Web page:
Dear Tired,

Lifting tired arms, one letter at a time.

Dear Tired,

“Tired” is sometimes you and sometimes me. Too often, it’s all of us. We live in a world that rewards burnout by distributing trophies for acting busy. But this is not wise or sustainable. Trust me. I know. // “Be strong and courageous. Do not fear or be in dread of them, for it is the LORD your God who goes with you. He will not leave you or forsake you.” (Deut. 31:6).

All the best, Me (Ryan)


Looking back now, this journey has NOT been about trying to build an organization, though that is happening. It’s been about learning and relearning how to say yes every day to what God asks of me, even when more times than I like to admit, I had wanted to say no.

I write this because I’ve met so many people trying to do awesome work, but they get tired and quit. I write because so many orphan care advocates, teachers, moms, checkout line ladies, coffee makers, bus drivers, and random strangers on trains who I have met are just too tired. I’ve learned some things about doing sustainable work, so… I’ll write.

Over the past 10 years, I’ve quietly dedicated part of my heart to George’s story so that I never forget (our story #1 here).

That immeasurably tragic reality led me to George, who led me to trust a God calling me to wander down a new path for my life that I considered ignoring to pursue my own.

Dear Tired, will be a place where I tell you a story that I hope lifts your tired arms, too.

HarvardListening_small

Urgently needed lessons often come when we slow down to listen. / “You’re only here for a short visit. Don’t hurry, don’t worry. And be sure to smell the flowers along the way.” (Walter Hagen) Photo: James Masterson

It will be a story of once tired arms and unfinished tears, yet also a story of courageous embers of hope that stir deep within people I’ve met; unexpectedly hopeful people who will help lift your tired arms, as they have helped lift mine.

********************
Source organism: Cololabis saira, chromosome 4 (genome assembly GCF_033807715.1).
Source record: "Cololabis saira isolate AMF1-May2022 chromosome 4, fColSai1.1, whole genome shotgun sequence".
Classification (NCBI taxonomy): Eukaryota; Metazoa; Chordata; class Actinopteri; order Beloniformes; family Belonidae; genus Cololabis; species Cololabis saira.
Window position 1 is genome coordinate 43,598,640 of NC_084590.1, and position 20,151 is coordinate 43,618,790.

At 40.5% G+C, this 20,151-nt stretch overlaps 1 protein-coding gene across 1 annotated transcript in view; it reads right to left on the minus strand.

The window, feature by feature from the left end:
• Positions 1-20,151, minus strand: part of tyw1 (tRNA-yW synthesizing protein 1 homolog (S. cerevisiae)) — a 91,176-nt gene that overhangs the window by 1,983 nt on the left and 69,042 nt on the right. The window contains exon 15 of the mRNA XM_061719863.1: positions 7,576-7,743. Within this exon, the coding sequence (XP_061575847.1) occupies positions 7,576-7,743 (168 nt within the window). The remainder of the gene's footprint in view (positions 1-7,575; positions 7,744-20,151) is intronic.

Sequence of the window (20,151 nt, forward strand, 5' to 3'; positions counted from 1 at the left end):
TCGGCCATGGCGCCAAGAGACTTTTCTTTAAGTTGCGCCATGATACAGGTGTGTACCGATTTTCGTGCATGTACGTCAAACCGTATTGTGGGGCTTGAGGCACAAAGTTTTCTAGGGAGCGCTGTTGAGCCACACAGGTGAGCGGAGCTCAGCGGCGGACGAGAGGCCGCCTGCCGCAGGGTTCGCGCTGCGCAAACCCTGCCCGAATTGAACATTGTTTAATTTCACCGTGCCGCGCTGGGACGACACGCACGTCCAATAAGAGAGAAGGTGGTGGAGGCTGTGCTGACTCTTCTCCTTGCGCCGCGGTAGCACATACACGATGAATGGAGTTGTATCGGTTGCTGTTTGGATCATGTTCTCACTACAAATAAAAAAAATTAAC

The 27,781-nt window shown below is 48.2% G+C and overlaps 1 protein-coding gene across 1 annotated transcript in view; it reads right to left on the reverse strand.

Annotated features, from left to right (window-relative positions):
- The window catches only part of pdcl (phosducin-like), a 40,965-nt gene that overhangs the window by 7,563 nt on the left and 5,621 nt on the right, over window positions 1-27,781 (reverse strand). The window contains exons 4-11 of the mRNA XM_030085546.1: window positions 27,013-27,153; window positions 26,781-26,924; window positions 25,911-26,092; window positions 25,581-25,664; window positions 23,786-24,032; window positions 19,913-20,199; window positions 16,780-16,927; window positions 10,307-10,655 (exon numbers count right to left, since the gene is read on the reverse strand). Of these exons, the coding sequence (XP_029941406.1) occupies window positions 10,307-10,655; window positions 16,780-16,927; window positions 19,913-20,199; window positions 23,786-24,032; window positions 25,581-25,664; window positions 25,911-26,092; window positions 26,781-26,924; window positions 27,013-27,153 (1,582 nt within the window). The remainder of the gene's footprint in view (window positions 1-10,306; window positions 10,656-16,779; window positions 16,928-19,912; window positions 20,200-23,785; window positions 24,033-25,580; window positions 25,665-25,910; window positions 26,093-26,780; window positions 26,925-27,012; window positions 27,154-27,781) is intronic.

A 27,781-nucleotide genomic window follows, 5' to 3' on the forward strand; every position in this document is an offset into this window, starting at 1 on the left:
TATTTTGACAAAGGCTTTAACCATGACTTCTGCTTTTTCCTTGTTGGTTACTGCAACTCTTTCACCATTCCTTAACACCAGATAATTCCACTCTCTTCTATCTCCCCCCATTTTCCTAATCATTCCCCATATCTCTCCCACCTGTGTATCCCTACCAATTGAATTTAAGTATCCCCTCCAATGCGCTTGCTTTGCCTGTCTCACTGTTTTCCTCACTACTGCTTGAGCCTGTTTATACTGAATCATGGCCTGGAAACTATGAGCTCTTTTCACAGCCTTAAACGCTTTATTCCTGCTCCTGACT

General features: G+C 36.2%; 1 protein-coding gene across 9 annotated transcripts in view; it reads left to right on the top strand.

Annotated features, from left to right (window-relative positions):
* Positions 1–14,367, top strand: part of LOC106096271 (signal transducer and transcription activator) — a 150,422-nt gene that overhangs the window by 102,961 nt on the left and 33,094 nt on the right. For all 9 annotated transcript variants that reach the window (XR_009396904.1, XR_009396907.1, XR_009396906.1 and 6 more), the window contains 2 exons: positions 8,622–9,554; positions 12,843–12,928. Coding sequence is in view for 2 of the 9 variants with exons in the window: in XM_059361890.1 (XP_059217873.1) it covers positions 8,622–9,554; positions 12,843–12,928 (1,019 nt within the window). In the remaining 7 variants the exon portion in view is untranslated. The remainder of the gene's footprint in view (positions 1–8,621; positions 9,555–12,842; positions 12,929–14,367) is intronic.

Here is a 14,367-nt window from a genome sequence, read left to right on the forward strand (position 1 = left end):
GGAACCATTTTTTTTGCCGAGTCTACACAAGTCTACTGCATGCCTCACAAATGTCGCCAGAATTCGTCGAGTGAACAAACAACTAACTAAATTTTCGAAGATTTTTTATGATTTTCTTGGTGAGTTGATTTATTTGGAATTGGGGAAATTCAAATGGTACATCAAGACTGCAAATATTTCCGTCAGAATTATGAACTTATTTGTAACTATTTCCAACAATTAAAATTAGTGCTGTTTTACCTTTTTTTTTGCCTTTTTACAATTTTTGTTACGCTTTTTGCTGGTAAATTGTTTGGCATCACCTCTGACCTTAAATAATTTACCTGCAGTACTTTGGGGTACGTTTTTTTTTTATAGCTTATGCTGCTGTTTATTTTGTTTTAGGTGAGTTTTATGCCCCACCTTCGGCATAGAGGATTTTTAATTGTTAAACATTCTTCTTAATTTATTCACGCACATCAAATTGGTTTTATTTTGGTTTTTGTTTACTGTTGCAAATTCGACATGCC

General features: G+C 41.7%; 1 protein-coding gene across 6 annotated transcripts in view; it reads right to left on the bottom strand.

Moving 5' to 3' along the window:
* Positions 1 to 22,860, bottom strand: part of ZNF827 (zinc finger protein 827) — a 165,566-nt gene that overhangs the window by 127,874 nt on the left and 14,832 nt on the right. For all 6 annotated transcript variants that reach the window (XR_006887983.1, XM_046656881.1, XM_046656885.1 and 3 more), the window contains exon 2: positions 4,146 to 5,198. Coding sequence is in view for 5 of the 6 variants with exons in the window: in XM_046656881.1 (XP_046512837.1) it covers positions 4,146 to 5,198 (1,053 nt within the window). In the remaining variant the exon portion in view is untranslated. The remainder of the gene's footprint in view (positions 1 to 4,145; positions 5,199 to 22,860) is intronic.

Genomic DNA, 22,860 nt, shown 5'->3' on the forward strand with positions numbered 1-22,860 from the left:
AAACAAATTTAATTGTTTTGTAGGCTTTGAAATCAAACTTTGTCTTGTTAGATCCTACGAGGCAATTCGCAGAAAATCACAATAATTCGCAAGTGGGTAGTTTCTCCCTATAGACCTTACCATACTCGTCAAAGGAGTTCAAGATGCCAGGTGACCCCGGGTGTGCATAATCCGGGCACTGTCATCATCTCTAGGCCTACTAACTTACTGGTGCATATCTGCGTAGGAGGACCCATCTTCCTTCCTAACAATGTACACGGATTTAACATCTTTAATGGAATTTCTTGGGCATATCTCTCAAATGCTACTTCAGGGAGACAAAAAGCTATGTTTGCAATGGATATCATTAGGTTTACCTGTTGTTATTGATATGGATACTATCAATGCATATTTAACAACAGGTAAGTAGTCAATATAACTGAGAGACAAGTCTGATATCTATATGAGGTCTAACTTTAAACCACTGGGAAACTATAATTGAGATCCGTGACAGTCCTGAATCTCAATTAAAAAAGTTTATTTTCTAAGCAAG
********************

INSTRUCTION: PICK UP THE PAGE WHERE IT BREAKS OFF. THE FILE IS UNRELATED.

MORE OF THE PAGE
Hope is not often found in the seismic, but in the mundane. The faithful steps of faithful people, saying yes to love over and over – far away from the spotlight. Stories like my friend (our story #2). Encounters with goodness and hope may be missed if we don’t rise each day and look for them, then be sure to tell others who may be tired, too.

Along the way, I have been tired.

But God has faithfully carried me. So many of you have helped. This will be a place for us all to pause and reflect. A place to declare what God has done; a place to share how God began a new life in me from meeting a child whose parents jumped into a well.

Perhaps you are tired, too.

Through the grand adventure I invite you to join, I have learned all of us yearn to belong to something bigger than ourselves, but we are often too tired and consumed by the busyness of our world to see how to simply rest or take the next small step.

May the stories of unexpected hope in others fuel our spirits to trust, with solid steps, that God has ALWAYS been present, abounding in love.

Until next week,

All the best,

Me

Dear reader, I’d love to hear your thoughts about what stories or questions you have about doing sustainable work, especially in hard situations. Feel free to email deartired@forgottenvoices.org.  Tired seems to reign in our culture. Know that I’m praying for you and know you are loved.

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